2/15/2014 2:21:00 PM American Heritage Academy senior travels to India to complete homework assignment
Cottonwood American Heritage Academy senior Kaitlyn Witt’s Senior Community Outreach Project took her to India to deliver foot pedal sewing machines for widows going to school at the Lighthouse Sewing School. Courtesy photo
All high school seniors at American Heritage Academy (AHA), in Cottonwood, are required to complete a "Senior Community Outreach Project" as part of their High School graduation requirements. For one senior, Kaitlyn Witt, this assignment took her on a journey to India, which not only changed her life, but also changed the lives of 30 widows and 20 young girls living in the improvised villages in India.
Kaitlyn's senior project was two fold. First, she wanted to raise money to buy foot pedal sewing machines for widows going to school at the Lighthouse Sewing School in India. Kaitlyn says that due to lack of education and job opportunities, the widows had no way of supporting their families, but a $100 sewing machines would enable the students to start micro sewing businesses which would help the families avoid the grim reality of life on the streets and possible starvation.
"India has always intrigued me. When my dad, David Witt, who is the CEO of The Spirit of Martyrdom, which is a nonprofit Christian international relief organization, told me about an 18 year old girl, who is the same age as me, was an orphan, with little education, living in a small village and had no way of supporting her little brother and herself, I knew my AHA Senior Project could help her. The sewing machine we were able to give her really meant the difference between life or death for her and her brother. It also changed the lives of 29 other widows." Kaitlyn said.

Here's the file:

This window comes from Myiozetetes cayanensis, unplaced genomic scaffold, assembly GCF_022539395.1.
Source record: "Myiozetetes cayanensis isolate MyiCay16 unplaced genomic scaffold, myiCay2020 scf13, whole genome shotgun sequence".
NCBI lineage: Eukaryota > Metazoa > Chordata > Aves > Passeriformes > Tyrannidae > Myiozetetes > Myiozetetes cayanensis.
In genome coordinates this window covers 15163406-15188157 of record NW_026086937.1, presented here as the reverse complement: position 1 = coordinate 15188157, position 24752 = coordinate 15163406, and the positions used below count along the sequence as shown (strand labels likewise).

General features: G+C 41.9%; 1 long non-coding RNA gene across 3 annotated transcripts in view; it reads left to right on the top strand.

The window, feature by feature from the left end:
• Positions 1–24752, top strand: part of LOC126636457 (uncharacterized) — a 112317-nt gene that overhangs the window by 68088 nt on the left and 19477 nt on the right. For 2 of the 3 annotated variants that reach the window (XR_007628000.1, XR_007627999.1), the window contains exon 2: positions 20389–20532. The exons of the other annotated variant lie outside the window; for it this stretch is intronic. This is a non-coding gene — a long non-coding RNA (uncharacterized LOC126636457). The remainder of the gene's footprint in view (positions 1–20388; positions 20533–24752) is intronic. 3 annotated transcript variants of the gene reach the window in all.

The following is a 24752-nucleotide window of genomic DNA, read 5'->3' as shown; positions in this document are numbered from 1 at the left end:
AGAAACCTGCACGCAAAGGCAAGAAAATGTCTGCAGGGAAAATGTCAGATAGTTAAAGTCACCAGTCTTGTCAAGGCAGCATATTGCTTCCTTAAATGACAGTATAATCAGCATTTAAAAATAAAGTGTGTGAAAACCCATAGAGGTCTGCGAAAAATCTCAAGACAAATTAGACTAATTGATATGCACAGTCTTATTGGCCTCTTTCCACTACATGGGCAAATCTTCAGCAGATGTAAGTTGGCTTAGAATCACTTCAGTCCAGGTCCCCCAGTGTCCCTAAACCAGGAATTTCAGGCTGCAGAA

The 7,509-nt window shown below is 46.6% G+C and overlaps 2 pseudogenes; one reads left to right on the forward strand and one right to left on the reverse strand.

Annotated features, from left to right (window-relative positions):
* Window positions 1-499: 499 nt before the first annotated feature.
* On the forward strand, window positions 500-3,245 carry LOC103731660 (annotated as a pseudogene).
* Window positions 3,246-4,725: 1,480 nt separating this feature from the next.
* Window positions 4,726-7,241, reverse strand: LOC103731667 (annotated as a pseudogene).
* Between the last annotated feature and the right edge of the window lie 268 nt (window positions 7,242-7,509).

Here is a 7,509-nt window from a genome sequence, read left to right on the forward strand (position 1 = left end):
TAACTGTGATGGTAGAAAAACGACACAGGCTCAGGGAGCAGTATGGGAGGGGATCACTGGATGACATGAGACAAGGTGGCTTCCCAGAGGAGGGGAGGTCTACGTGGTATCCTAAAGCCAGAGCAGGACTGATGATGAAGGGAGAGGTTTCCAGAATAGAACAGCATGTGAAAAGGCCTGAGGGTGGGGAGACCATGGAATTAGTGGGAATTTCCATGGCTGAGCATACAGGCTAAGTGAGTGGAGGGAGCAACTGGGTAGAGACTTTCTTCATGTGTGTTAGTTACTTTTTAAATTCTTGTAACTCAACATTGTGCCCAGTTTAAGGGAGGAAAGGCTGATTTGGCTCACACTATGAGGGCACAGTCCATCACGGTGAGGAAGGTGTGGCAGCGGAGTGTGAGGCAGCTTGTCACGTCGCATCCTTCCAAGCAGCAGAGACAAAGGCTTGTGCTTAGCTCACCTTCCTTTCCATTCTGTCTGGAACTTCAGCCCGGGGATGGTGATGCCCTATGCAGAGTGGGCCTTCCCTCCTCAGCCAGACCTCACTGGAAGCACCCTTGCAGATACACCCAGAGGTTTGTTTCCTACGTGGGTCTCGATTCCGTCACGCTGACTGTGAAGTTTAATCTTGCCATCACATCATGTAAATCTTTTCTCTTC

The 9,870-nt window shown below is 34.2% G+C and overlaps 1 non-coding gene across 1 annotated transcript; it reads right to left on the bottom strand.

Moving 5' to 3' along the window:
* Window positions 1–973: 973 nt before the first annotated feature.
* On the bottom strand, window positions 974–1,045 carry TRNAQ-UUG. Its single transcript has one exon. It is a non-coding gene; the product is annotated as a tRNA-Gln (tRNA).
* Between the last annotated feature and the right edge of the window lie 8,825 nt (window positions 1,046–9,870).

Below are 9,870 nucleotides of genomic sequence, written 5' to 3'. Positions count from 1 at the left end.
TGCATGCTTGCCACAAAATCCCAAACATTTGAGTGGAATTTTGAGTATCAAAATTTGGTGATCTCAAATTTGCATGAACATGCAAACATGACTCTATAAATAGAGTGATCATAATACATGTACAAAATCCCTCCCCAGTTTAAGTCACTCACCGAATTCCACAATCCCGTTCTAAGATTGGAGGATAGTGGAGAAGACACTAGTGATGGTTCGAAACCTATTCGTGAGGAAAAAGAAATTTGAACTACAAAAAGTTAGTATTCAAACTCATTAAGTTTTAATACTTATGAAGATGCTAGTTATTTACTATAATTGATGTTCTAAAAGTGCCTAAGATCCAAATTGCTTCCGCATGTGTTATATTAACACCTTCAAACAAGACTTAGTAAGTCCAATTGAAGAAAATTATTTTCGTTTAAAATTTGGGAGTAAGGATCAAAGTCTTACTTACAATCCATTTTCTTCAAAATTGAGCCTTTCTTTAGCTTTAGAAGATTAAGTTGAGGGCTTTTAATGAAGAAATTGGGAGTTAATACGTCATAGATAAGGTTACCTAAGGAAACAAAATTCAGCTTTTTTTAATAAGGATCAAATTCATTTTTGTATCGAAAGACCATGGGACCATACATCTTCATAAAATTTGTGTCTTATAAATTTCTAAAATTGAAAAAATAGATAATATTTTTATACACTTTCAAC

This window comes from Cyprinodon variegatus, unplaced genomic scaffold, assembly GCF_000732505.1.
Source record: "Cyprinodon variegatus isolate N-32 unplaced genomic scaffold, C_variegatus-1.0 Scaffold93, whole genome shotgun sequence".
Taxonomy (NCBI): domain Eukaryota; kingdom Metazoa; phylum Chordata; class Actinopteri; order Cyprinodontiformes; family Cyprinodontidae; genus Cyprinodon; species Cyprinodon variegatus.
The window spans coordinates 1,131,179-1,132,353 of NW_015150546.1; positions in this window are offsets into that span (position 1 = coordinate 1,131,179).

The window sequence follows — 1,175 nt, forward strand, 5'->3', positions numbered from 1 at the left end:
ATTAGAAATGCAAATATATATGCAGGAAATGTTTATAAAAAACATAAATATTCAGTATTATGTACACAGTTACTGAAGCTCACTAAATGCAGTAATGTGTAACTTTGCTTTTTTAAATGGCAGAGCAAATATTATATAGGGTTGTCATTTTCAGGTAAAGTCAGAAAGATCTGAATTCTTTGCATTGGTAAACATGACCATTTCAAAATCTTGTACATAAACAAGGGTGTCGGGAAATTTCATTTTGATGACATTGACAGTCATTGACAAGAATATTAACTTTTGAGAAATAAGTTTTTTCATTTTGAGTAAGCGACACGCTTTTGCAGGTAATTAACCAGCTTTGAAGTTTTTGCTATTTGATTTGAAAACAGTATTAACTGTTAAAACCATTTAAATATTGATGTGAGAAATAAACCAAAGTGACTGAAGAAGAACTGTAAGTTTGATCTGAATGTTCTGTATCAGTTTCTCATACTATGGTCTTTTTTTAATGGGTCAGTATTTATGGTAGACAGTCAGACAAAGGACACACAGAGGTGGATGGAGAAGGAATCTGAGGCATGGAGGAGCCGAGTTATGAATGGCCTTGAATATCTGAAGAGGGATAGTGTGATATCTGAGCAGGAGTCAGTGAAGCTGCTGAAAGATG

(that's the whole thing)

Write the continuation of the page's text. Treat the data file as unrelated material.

The second part of Kaitlyn's project was to create and host a four-day, all-expense paid, "Girls of Faith Dance Camp" for young girls living in extreme poverty. According to Kaitlyn, many woman and girls in India have low self worth because of their culture. The four day camp was designed to enhance their self esteem through basic lyrical dance classes which incorporate ballet techniques to the words of a song, games, Bible stories, and a dance performance.
To make her project a reality, Kaitlyn started a Colors of India website hosted at www.gofundme.com, approached family, friends, students, and members of her church. Through their support, she was able to raise approximately $6,000 which, funded both projects. On November 16, 2013, she boarded a plane and set off on an 11-day journey to complete her assignment.
"There is so much hurt and sadness in the U.S. and India. No one on their own can change the world, but if you take the time to help one other person, you can change their world, and it is worth it," Kaitlyn said.
Kaitlyn says she always thought the required AHA Senior Project was a cool idea. She also mentions that it is a way to express yourself, and use everything you have learned and apply it to help the community. She thinks American Heritage Academy's graduation requirement to create a project that gives back to the community should apply to all Arizona Seniors because the benefits of the experience would benefit the rest of their lives.
Kaitlin's next big project is college. Thanks to American Heritages Academy's "Free Early College" program, she will begin her higher education journey with more than the first semester done of her freshman year in college done. Kaitlyn plans to obtain a double major in International Studies and Performing Arts and Dance. Many of the seniors at American Heritage Academy are taking advantage of the school's early college program. These college classes also count toward their high school credit. For more information on AHA early college programs, or senior projects, please call 928-634-2144.
American Heritage Academy has two campuses. The Cottonwood campus is located at 2030 E. Cherry Street and serves Kindergarten through 12th grade. The second campus is located at 132 General Crook Trail in Camp Verde and serves Kindergarten through 8th grade. To learn more about AHA's unique programs, visit www.americanheritageacademy.org or call (928) 634-2144.